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By Kevin Daley
Senate Democrats will attempt to block President Donald Trump’s Supreme Court nominee, regardless of who the president selects to fill the vacancy.
Democratic Sen. Jeff Merkley told Politico he will filibuster any nominee Trump puts forward, unless the nominee is Judge Merrick Garland of the U.S. Court of Appeals for the D.C. Circuit. Senate Republicans successfully stymied Garland’s nomination for almost 10 months after former President Barack Obama selected him to succeed the late Justice Antonin Scalia.
“This is a stolen seat. This is the first time a Senate majority has stolen a seat,” Merkley said. “We will use every lever in our power to stop this.”
“A very large number of my colleagues will be opposed,” he added.
Senate Minority Leader Chuck Schumer previously suggested his caucus is likely oppose any individual Trump picks for the vacancy.
“It’s hard for me to imagine a nominee that Donald Trump would choose that would get Republican support that we could support,” Schumer told MSNBC’s Rachel Maddow in early January.
“And so you will do your best to hold the seat open?” Maddow asked.
“Absolutely,” he replied. (RELATED: Schumer Warns Trump: Pick A Mainstream Supreme Court Nominee)
If Democrats successfully prevent Republicans from marshaling the 60 votes necessary for a confirmation vote, the GOP’s only recourse will be abolishing the filibuster for Supreme Court nominees. The 60-vote threshold for most judicial nominations was abolished in 2013 when Democrats ran the Senate, though it remains in place for the high court.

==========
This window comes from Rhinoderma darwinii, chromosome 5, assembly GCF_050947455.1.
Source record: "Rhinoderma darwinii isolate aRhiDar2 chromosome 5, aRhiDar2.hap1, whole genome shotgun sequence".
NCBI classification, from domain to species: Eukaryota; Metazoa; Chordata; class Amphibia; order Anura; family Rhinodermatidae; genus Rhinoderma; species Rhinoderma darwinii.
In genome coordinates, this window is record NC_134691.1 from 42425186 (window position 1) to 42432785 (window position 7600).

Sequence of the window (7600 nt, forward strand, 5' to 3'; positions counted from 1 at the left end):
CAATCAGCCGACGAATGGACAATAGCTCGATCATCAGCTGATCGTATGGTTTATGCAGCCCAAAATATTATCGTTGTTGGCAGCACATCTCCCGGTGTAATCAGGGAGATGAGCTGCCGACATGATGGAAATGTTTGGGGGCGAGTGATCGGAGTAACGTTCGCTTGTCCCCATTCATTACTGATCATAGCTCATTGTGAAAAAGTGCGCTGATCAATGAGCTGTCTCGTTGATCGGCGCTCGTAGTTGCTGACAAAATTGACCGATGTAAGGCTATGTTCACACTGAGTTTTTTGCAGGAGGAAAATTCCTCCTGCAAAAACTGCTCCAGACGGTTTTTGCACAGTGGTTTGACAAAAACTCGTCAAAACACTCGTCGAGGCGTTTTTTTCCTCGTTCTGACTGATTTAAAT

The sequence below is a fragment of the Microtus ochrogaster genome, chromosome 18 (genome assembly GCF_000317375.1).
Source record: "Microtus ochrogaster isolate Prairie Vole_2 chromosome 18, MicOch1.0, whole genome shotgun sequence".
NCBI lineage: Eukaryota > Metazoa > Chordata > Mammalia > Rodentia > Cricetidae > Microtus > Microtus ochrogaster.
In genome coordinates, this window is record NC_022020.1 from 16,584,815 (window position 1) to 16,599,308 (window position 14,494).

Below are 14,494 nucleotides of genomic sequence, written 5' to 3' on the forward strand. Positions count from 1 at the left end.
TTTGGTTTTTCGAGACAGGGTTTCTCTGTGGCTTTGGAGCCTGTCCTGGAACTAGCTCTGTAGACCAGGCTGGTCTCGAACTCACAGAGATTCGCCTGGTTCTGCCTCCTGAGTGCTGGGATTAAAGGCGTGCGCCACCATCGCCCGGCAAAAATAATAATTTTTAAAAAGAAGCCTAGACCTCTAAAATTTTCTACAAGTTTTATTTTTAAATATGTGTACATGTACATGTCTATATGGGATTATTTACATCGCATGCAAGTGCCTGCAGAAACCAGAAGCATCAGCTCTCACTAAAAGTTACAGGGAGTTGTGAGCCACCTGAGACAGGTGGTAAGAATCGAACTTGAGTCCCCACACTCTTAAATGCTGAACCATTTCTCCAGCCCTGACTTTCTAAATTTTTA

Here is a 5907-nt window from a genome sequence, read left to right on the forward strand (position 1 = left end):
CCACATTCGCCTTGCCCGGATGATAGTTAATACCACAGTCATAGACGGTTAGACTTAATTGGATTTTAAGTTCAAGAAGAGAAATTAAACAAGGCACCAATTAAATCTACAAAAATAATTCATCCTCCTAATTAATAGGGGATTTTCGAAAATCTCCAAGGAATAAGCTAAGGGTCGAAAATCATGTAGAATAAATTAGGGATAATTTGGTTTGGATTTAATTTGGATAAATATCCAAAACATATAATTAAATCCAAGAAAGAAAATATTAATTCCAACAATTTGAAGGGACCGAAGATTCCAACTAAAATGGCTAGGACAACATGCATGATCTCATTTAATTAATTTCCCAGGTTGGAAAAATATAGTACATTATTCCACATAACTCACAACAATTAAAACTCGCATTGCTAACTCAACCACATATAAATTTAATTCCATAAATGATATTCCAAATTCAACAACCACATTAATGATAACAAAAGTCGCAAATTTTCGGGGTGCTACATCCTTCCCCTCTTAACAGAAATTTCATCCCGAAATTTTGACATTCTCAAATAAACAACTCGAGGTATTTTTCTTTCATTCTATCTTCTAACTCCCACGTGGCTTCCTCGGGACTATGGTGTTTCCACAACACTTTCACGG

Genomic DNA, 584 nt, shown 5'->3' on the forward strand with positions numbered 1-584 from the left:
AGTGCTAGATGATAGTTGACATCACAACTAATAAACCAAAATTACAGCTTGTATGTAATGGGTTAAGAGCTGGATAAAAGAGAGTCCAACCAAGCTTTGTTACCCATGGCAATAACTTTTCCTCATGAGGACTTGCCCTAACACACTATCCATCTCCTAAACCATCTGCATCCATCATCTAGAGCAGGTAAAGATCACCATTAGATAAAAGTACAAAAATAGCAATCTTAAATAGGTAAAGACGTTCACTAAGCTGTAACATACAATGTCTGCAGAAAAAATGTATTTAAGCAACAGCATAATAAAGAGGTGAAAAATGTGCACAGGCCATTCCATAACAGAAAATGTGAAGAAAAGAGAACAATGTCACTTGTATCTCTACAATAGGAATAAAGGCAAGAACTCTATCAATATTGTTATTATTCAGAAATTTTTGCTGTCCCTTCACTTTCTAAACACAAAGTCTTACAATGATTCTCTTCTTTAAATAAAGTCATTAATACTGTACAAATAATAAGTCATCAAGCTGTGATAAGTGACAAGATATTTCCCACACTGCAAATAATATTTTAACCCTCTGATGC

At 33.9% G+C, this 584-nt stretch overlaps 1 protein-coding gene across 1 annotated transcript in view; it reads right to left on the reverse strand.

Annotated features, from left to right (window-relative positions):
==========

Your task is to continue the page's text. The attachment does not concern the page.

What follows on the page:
Senate Majority Leader Mitch McConnell has expressed reticence about abolishing the filibuster, and expressed confidence that Trump’s nominee will be able to solicit support from both parties.
“We’re going to get this nominee confirmed. I hope he or she will be confirmed based upon the completely outstanding credentials that we’re going to see,” McConnell said. “Hopefully will be treated the way such a nominee would have been treated as recently as Bush 43.”
A formal announcement about the nomination is expected from the White House Tuesday night at 8 p.m. EST. The two frontrunners for the appointment, Judge Neil Gorsuch and Judge Thomas Hardiman, did not attract a single dissenting vote when they were confirmed to their respective circuit courts during the Bush administration.
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